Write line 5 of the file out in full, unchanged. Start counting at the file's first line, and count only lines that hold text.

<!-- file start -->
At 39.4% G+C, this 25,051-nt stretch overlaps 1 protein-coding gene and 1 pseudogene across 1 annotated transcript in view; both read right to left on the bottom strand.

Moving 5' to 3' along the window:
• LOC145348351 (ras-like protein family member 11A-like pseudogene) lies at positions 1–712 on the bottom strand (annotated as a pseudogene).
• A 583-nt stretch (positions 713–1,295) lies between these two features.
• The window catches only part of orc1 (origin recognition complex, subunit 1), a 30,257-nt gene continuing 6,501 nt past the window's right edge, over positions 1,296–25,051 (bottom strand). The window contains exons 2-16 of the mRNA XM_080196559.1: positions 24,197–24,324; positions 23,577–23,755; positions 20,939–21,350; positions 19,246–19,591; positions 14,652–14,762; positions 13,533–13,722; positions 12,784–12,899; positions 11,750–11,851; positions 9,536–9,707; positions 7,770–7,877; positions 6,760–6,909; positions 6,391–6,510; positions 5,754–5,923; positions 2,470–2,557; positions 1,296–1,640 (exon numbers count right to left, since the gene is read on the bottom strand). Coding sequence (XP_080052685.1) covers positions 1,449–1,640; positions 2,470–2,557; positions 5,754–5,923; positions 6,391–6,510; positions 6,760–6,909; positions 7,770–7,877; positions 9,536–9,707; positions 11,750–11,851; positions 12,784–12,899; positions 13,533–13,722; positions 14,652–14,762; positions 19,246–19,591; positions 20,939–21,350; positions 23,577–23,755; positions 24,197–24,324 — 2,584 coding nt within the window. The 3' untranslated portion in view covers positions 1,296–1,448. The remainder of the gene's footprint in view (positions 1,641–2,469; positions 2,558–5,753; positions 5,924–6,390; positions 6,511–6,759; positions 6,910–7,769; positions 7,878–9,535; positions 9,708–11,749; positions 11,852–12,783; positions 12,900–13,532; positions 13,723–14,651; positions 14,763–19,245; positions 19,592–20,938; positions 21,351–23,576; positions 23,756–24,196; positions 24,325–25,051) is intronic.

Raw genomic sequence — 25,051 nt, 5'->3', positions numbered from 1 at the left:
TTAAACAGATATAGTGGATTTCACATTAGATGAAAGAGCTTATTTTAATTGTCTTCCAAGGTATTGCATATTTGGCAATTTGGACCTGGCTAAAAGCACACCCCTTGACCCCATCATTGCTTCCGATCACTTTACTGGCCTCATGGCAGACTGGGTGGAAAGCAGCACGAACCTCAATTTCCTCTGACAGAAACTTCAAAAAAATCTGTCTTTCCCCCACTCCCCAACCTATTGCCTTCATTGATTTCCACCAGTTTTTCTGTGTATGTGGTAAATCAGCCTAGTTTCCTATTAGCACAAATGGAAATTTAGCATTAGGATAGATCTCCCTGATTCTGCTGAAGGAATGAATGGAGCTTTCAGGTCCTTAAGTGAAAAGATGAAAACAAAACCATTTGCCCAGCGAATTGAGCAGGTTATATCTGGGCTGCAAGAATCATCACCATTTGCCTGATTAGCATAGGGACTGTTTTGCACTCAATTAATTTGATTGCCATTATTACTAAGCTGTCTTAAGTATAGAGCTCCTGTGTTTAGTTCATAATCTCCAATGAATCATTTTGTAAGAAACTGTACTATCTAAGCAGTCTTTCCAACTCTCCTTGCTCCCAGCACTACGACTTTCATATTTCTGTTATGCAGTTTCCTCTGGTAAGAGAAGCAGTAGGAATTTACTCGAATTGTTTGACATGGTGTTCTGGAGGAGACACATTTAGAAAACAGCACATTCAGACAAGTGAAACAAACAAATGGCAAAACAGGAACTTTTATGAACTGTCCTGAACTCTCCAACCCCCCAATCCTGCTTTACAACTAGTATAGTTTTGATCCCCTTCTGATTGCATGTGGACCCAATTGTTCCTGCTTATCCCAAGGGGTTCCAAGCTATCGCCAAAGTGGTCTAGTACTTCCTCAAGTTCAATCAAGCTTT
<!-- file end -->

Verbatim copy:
• The window catches only part of orc1 (origin recognition complex, subunit 1), a 30,257-nt gene continuing 6,501 nt past the window's right edge, over positions 1,296–25,051 (bottom strand). The window contains exons 2-16 of the mRNA XM_080196559.1: positions 24,197–24,324; positions 23,577–23,755; positions 20,939–21,350; positions 19,246–19,591; positions 14,652–14,762; positions 13,533–13,722; positions 12,784–12,899; positions 11,750–11,851; positions 9,536–9,707; positions 7,770–7,877; positions 6,760–6,909; positions 6,391–6,510; positions 5,754–5,923; positions 2,470–2,557; positions 1,296–1,640 (exon numbers count right to left, since the gene is read on the bottom strand). Coding sequence (XP_080052685.1) covers positions 1,449–1,640; positions 2,470–2,557; positions 5,754–5,923; positions 6,391–6,510; positions 6,760–6,909; positions 7,770–7,877; positions 9,536–9,707; positions 11,750–11,851; positions 12,784–12,899; positions 13,533–13,722; positions 14,652–14,762; positions 19,246–19,591; positions 20,939–21,350; positions 23,577–23,755; positions 24,197–24,324 — 2,584 coding nt within the window. The 3' untranslated portion in view covers positions 1,296–1,448. The remainder of the gene's footprint in view (positions 1,641–2,469; positions 2,558–5,753; positions 5,924–6,390; positions 6,511–6,759; positions 6,910–7,769; positions 7,878–9,535; positions 9,708–11,749; positions 11,852–12,783; positions 12,900–13,532; positions 13,723–14,651; positions 14,763–19,245; positions 19,592–20,938; positions 21,351–23,576; positions 23,756–24,196; positions 24,325–25,051) is intronic.